Wednesday, December 30, 2009


I wake up and go to yoga. Yes, yoga, because I need to move around after sitting on a plane and doing nothing for hours. My friend Dubz FINALLY makes it to San Juan to help me film. This was after a two hour security check delay, missing his connection in DC, spending the night in DCA, then finally catching a flight to San Juan. So he comes, we kick back with some Medallas (Puerto Rican beer) and run errands. We take the bus to Old San Juan because well, its a good idea to show that area to someone recently arrived, because its amazing. Earlier that day, I talked to Juan and he said we could meet around 6ish to schedule interviews. By 7ish, I hear nothing, so I call him. They are too drunk, he says, to meet. Damn musicians.
So Dubz and I go and sit in a plaza, and I start to have those doubts creeping in. This was a terrible mistake, why do I insist on making things complicated? Who did I think I was by traveling to Puerto Rico and make a movie? Just as I'm about to suggest to resign myself to a night of drinking, a group of musicians with drums walk into a plaza. Not kidding. They were amazing, led a group of people throughout Old San Juan, we exchanged contact info, and I felt like the documentary was finally taking off.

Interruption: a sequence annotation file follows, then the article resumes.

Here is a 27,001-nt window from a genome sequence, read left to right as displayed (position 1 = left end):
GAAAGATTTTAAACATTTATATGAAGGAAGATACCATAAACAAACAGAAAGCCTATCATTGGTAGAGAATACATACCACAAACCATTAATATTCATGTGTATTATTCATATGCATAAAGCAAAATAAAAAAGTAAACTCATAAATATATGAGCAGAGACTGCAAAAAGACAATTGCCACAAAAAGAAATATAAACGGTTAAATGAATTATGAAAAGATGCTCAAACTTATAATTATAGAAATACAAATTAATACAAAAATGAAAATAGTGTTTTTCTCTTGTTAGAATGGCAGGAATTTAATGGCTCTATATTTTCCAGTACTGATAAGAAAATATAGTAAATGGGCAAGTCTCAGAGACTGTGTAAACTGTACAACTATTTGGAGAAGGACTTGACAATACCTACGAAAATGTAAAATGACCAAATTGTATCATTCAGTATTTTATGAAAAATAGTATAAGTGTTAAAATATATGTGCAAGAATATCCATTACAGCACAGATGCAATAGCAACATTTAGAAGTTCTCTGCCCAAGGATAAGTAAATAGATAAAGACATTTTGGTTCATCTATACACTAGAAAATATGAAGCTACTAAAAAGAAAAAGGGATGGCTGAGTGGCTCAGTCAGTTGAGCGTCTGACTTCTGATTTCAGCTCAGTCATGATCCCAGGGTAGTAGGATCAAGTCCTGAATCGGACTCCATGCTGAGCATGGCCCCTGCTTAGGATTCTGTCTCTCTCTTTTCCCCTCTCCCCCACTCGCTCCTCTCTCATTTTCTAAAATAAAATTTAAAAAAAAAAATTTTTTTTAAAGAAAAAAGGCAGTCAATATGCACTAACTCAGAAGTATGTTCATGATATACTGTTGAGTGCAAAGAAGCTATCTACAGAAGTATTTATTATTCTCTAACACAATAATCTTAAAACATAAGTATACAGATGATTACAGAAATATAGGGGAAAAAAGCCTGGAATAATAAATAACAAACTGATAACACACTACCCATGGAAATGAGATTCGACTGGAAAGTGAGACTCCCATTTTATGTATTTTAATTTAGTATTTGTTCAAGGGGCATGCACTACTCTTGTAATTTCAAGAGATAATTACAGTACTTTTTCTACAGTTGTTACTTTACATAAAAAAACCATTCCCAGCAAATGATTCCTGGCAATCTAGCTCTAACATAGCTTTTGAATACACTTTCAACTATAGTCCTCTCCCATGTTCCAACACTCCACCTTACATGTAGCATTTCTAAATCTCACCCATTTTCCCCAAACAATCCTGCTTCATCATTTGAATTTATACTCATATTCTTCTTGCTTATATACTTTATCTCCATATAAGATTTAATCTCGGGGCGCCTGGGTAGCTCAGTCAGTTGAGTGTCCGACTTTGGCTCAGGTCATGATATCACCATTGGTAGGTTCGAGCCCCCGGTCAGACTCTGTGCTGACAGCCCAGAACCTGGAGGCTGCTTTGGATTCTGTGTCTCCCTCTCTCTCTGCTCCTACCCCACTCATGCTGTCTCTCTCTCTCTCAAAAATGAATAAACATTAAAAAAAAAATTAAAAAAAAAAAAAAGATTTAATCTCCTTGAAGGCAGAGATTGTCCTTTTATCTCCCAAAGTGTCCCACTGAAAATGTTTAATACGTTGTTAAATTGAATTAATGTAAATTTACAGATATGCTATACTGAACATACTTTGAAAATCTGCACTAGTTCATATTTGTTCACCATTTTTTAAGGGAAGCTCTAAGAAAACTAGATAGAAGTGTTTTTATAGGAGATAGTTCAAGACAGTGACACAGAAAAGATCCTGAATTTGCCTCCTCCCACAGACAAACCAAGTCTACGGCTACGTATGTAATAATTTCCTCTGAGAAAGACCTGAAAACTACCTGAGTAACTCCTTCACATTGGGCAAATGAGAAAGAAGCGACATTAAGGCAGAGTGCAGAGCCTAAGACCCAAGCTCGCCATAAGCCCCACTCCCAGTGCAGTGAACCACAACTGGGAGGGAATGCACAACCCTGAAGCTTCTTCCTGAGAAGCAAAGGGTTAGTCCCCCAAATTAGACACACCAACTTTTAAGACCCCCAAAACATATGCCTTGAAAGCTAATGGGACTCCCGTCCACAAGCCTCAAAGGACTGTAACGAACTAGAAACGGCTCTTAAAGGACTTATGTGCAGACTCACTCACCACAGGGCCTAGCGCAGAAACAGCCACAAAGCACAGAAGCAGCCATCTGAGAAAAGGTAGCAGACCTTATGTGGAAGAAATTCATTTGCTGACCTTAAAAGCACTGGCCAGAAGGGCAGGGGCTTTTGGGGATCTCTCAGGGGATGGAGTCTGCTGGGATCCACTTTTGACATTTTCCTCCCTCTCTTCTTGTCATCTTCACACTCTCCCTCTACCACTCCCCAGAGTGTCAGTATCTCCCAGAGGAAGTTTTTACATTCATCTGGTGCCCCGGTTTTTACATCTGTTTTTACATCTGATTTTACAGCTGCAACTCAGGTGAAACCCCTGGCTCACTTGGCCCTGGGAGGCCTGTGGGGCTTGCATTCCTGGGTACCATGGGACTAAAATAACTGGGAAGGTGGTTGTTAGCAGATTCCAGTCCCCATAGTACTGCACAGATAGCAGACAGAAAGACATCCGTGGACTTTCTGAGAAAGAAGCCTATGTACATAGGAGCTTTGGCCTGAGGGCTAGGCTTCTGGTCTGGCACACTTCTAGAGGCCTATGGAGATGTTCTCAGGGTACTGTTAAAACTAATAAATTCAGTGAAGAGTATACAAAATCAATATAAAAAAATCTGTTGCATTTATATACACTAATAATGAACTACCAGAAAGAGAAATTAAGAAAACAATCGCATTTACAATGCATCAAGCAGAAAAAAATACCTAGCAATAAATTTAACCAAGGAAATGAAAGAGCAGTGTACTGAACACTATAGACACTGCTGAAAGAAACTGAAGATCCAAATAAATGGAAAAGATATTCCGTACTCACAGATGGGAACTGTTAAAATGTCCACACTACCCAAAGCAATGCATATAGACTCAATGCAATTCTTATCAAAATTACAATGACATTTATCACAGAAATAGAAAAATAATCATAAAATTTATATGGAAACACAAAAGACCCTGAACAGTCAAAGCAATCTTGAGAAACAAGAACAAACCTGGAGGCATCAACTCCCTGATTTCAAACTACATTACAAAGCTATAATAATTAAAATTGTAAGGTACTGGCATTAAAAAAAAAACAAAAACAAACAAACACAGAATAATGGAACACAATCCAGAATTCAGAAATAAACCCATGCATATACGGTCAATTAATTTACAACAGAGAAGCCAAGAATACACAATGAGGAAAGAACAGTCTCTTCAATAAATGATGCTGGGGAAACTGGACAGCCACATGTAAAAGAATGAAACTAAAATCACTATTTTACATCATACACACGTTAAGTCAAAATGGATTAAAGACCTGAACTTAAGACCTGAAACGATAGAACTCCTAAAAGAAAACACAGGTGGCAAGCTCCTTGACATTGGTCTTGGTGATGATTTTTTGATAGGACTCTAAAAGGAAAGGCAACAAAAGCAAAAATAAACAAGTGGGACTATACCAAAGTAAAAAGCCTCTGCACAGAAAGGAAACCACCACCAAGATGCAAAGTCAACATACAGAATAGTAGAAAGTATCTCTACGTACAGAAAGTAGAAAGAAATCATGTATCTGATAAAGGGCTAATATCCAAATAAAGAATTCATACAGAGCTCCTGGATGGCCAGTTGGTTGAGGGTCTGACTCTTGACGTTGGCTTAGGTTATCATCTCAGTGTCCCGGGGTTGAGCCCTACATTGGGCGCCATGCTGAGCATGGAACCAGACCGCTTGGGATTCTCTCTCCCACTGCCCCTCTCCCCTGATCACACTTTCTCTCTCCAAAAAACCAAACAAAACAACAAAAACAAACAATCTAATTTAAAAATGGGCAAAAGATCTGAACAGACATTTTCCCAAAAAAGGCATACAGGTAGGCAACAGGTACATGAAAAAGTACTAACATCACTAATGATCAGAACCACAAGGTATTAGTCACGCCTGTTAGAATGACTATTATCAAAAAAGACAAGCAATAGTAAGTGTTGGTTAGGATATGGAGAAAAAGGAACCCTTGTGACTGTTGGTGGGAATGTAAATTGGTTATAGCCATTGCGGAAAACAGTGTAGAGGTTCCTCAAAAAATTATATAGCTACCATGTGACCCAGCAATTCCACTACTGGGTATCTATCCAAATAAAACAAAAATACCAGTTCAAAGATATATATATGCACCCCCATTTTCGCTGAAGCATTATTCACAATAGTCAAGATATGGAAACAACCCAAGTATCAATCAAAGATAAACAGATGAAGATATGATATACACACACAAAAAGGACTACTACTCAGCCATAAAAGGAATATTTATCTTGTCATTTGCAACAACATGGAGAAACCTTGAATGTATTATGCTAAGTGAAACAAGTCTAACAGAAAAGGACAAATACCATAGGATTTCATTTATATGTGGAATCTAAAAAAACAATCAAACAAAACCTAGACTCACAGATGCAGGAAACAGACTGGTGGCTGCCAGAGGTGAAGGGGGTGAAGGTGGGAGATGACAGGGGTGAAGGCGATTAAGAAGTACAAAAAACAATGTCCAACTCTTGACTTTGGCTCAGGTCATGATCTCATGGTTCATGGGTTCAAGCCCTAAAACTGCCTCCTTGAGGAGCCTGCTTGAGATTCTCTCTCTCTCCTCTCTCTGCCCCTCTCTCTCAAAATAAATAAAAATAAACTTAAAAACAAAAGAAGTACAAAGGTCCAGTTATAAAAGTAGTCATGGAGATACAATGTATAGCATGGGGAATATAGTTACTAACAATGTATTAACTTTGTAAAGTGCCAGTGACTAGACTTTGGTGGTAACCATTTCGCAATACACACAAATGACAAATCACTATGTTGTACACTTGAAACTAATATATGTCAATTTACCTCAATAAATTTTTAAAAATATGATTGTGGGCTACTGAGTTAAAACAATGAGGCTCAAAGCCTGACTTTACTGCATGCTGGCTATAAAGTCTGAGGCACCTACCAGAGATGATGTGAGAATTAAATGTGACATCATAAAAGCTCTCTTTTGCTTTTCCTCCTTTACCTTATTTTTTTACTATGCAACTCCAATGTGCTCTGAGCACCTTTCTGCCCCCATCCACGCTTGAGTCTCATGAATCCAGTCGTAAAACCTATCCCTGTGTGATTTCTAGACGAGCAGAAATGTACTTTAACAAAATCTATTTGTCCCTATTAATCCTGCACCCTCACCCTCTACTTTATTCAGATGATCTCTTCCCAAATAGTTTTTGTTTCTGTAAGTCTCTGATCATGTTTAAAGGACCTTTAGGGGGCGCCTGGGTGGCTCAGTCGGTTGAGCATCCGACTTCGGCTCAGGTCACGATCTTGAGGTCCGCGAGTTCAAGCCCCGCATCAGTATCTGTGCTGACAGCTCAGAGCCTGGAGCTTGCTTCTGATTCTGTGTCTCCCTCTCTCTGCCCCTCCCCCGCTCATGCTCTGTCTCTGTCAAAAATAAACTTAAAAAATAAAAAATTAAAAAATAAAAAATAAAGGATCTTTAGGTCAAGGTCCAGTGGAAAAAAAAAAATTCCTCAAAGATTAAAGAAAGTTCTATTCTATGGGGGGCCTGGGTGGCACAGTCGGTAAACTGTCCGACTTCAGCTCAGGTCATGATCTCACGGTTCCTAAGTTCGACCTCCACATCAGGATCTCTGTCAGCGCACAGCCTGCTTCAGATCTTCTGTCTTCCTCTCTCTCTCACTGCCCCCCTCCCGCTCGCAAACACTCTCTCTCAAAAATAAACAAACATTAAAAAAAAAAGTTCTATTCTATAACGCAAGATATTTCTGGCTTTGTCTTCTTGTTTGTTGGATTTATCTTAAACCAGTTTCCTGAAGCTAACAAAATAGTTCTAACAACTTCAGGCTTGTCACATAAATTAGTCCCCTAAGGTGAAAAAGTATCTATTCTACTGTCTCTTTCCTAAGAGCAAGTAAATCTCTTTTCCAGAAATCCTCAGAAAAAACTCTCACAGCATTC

Tuesday, December 29, 2009

La Isla del Encanto

"Bienvenidos a la isla del encanto" and everyone on the plane cheered. I guess we all knew that despite the fact that flying these days is a bit like (as my mother says) "like traveling by covered wagon" it felt good to be in San Juan. Not that delta airlines is terrible, but flying these days is different than it used to be. After the taxes and surcharges, online charge and long lines at the airport, paying $20.00 to check a bag makes me feel like they are bending me over.